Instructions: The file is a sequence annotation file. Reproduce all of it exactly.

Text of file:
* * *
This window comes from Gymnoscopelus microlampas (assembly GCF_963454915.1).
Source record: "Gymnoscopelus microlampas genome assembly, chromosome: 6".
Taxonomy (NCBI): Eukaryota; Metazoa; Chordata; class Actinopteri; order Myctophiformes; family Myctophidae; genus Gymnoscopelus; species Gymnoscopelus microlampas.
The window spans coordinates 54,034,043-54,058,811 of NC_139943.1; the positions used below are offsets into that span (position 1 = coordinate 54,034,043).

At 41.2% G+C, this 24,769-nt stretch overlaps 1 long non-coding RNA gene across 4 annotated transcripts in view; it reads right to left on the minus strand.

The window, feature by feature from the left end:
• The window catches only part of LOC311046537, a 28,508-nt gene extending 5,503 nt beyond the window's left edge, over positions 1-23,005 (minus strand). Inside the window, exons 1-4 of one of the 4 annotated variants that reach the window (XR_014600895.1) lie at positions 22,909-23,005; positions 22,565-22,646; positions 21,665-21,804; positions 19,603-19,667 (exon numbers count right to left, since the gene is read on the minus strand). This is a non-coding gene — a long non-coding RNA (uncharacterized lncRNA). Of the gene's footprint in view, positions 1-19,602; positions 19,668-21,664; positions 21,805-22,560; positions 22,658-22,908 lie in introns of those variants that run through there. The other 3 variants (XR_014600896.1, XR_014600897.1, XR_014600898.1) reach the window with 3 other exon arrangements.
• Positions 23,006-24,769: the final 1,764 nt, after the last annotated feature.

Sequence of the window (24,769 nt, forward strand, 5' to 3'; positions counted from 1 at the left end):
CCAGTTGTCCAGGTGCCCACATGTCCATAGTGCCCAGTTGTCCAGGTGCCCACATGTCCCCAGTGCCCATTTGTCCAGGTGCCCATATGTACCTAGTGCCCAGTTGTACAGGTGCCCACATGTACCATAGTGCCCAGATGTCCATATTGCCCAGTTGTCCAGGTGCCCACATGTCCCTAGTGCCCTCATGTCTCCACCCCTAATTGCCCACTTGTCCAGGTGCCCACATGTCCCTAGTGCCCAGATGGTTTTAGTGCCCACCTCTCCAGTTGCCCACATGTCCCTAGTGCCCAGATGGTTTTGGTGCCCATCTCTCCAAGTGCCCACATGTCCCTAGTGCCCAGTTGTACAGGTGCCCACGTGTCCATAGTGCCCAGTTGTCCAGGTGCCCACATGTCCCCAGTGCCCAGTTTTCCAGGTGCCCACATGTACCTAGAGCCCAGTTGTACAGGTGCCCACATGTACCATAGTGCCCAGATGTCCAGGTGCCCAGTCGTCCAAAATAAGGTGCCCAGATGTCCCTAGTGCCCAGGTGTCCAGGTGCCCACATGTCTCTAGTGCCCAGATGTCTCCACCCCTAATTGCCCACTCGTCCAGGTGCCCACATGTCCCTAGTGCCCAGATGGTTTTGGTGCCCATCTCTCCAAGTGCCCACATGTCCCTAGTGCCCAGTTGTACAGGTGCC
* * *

This window comes from Gymnoscopelus microlampas (assembly GCF_963454915.1).
Source record: "Gymnoscopelus microlampas genome assembly, chromosome: 6".
Taxonomy (NCBI): Eukaryota; Metazoa; Chordata; class Actinopteri; order Myctophiformes; family Myctophidae; genus Gymnoscopelus; species Gymnoscopelus microlampas.
The window spans coordinates 54,034,043-54,058,811 of NC_139943.1; the positions used below are offsets into that span (position 1 = coordinate 54,034,043).

At 41.2% G+C, this 24,769-nt stretch overlaps 1 long non-coding RNA gene across 4 annotated transcripts in view; it reads right to left on the minus strand.

The window, feature by feature from the left end:
• The window catches only part of LOC311046537, a 28,508-nt gene extending 5,503 nt beyond the window's left edge, over positions 1-23,005 (minus strand). Inside the window, exons 1-4 of one of the 4 annotated variants that reach the window (XR_014600895.1) lie at positions 22,909-23,005; positions 22,565-22,646; positions 21,665-21,804; positions 19,603-19,667 (exon numbers count right to left, since the gene is read on the minus strand). This is a non-coding gene — a long non-coding RNA (uncharacterized lncRNA). Of the gene's footprint in view, positions 1-19,602; positions 19,668-21,664; positions 21,805-22,560; positions 22,658-22,908 lie in introns of those variants that run through there. The other 3 variants (XR_014600896.1, XR_014600897.1, XR_014600898.1) reach the window with 3 other exon arrangements.
• Positions 23,006-24,769: the final 1,764 nt, after the last annotated feature.

Sequence of the window (24,769 nt, forward strand, 5' to 3'; positions counted from 1 at the left end):
CCAGTTGTCCAGGTGCCCACATGTCCATAGTGCCCAGTTGTCCAGGTGCCCACATGTCCCCAGTGCCCATTTGTCCAGGTGCCCATATGTACCTAGTGCCCAGTTGTACAGGTGCCCACATGTACCATAGTGCCCAGATGTCCATATTGCCCAGTTGTCCAGGTGCCCACATGTCCCTAGTGCCCTCATGTCTCCACCCCTAATTGCCCACTTGTCCAGGTGCCCACATGTCCCTAGTGCCCAGATGGTTTTAGTGCCCACCTCTCCAGTTGCCCACATGTCCCTAGTGCCCAGATGGTTTTGGTGCCCATCTCTCCAAGTGCCCACATGTCCCTAGTGCCCAGTTGTACAGGTGCCCACGTGTCCATAGTGCCCAGTTGTCCAGGTGCCCACATGTCCCCAGTGCCCAGTTTTCCAGGTGCCCACATGTACCTAGAGCCCAGTTGTACAGGTGCCCACATGTACCATAGTGCCCAGATGTCCAGGTGCCCAGTCGTCCAAAATAAGGTGCCCAGATGTCCCTAGTGCCCAGGTGTCCAGGTGCCCACATGTCTCTAGTGCCCAGATGTCTCCACCCCTAATTGCCCACTCGTCCAGGTGCCCACATGTCCCTAGTGCCCAGATGGTTTTGGTGCCCATCTCTCCAAGTGCCCACATGTCCCTAGTGCCCAGTTGTACAGGTGCC